Wednesday, February 8, 2012

Unusual Annuals

For many years I did not have my own "bit of earth," and my only garden was a rented community plot. Out of necessity I learned to embrace transience and grew lots of annuals. Bored with growing just the usual zinnias and marigolds (although I love those as well), I experimented with quite a few unusual annuals that could be grown from seed. Here are some that were my favorites. I'm not sure I would grow many of them again now that I have permanent ground, but I had a lot of fun trying them out!

Clarkia bottae 'Amethyst Glow'
I just adored this delicate little clarkia. The soft violet purple color of the flowers complemented the ferny foliage well. This photo doesn't do it justice - the plant emanated a kind of gentle ethereal spirit in my semi-shady garden.

Helipterum roseum
This weird plant was one of my all-time favorite annuals. It is an everlasting - those pink petals are really dry, papery, bracts. The flowers were luminous round discs that lasted a long time in the garden. They are held high on tall, wiry stems. The flowers close towards the center close almost mechanically in rain, which is kind of fun to watch (pour water over them and they will start slowly closing). In the photo above they're growing through another plant, but helipterum foliage and habit are also quite attractive, as you can see from the picture below:

Helipterum roseum foliage

Clarkia amoena 'Fruit Punch'
I love the fleeting flowers of clarkia - so romantic! I can understand why people don't grow them more often, because the flowers certainly do not last long in the garden, and the foliage is not much to talk about before or after. A great plant for a cutting garden, however.

Clarkia amoena  'Fruit Punch'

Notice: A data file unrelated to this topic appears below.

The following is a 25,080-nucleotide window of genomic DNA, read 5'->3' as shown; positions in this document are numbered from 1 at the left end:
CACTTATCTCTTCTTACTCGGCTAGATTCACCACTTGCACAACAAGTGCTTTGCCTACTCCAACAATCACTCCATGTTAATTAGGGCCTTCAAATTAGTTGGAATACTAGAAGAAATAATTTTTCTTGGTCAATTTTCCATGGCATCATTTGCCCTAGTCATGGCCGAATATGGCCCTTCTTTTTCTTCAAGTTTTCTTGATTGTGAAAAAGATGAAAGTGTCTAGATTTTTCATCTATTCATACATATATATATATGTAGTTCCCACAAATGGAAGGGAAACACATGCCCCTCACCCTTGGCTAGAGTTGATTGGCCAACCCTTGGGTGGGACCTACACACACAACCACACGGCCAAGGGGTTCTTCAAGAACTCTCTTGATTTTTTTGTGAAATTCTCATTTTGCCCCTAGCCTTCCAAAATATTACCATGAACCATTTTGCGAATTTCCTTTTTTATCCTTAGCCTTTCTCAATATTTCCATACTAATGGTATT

Here are several colors of the clarkia, with Bells of Ireland (moluccella laevis) behind.

Balsam (Impatiens balsamina)
Now Balsam is an annual I'm surprised you don't see more often. It really has everything going for it:
  1. Grows in the shade (it's under a tree here)
  2. Flowering period is quite long
  3. Great plant habit - holds itself up with aplomb, and adds a spiky, upright texture to the garden
  4. Incredibly easy to grow from seed
  5. Self-seeds and will return on its own year after year
  6. Finally, beautifully formed double appleblossom type flowers
I had a little colony of balsam under this tree for many years and never needed to do any work with them whatsoever. Some people report that the self-seeding can be pesky, but this was not an issue for me. It's related to the more common type of impatiens for shade that you can buy everywhere in the summer, but this is an annual you can grow from seed.

Gilia capitata (the violet puffy flowers), with Calendula and California poppy 'Purple Gleam'
I suppose Gilia capitata (aka Blue Thimble Flower) is not unusual in California, where it is a native wildflower, but I had never seen it anywhere in a Wisconsin garden before. It is definitely a flower for the wild, informal border, but I enjoyed it immensely. It made a lovely companion for calendula, as shown in this picture. It did not flower very profusely for me (probably would have more flowers in poorer soil), but the twisty, ferny foliage added a pleasantly chaotic lightness to this part of the border. It blooms in midsummer and requires full sun. Very easy to grow from seed sown directly in the garden, and reseeds itself nicely.

Nemophila menziessii
This teeny-tiny plant is fleeting but charming. It is sometimes known as "Baby Blue Eyes" and you can see why. The photo above is enlarged several times - the flowers are actually only about a thumbnail's width, and the foliage is diminutive as well. The bright blue color is arresting while it lasts. This plant grew well from direct sown seed for me, but did not reseed at all.

1 comment:

  1. Clarkia is a plant I have not tried in my cottage garden. As you say, it is romantic and beautiful. Even though the blooms don't last long, it seems like a nice addition to the garden.


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